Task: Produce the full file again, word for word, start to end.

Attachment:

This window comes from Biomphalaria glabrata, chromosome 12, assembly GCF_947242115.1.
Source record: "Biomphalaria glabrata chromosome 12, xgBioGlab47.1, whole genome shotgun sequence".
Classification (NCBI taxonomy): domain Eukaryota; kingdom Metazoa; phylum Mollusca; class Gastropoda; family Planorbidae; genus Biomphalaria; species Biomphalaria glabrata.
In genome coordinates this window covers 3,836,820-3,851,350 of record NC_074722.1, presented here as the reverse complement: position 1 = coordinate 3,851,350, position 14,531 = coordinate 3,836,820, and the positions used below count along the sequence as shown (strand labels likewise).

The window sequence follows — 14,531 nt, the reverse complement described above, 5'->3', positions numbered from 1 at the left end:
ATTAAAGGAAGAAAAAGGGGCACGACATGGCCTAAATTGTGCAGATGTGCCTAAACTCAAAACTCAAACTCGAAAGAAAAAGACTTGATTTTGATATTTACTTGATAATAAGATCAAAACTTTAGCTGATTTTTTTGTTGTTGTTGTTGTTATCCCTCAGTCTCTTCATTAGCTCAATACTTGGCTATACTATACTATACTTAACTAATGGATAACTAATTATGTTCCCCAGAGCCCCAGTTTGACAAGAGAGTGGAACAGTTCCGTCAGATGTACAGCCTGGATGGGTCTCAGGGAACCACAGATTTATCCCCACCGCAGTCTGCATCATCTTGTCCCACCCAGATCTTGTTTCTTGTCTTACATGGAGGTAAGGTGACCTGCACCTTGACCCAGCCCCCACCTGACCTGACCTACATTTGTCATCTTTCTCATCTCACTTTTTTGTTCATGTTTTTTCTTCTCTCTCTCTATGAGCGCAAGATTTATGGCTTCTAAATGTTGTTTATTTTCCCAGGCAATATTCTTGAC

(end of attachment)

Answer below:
This window comes from Biomphalaria glabrata, chromosome 12, assembly GCF_947242115.1.
Source record: "Biomphalaria glabrata chromosome 12, xgBioGlab47.1, whole genome shotgun sequence".
Classification (NCBI taxonomy): domain Eukaryota; kingdom Metazoa; phylum Mollusca; class Gastropoda; family Planorbidae; genus Biomphalaria; species Biomphalaria glabrata.
In genome coordinates this window covers 3,836,820-3,851,350 of record NC_074722.1, presented here as the reverse complement: position 1 = coordinate 3,851,350, position 14,531 = coordinate 3,836,820, and the positions used below count along the sequence as shown (strand labels likewise).

The window sequence follows — 14,531 nt, the reverse complement described above, 5'->3', positions numbered from 1 at the left end:
ATTAAAGGAAGAAAAAGGGGCACGACATGGCCTAAATTGTGCAGATGTGCCTAAACTCAAAACTCAAACTCGAAAGAAAAAGACTTGATTTTGATATTTACTTGATAATAAGATCAAAACTTTAGCTGATTTTTTTGTTGTTGTTGTTGTTATCCCTCAGTCTCTTCATTAGCTCAATACTTGGCTATACTATACTATACTTAACTAATGGATAACTAATTATGTTCCCCAGAGCCCCAGTTTGACAAGAGAGTGGAACAGTTCCGTCAGATGTACAGCCTGGATGGGTCTCAGGGAACCACAGATTTATCCCCACCGCAGTCTGCATCATCTTGTCCCACCCAGATCTTGTTTCTTGTCTTACATGGAGGTAAGGTGACCTGCACCTTGACCCAGCCCCCACCTGACCTGACCTACATTTGTCATCTTTCTCATCTCACTTTTTTGTTCATGTTTTTTCTTCTCTCTCTCTATGAGCGCAAGATTTATGGCTTCTAAATGTTGTTTATTTTCCCAGGCAATATTCTTGAC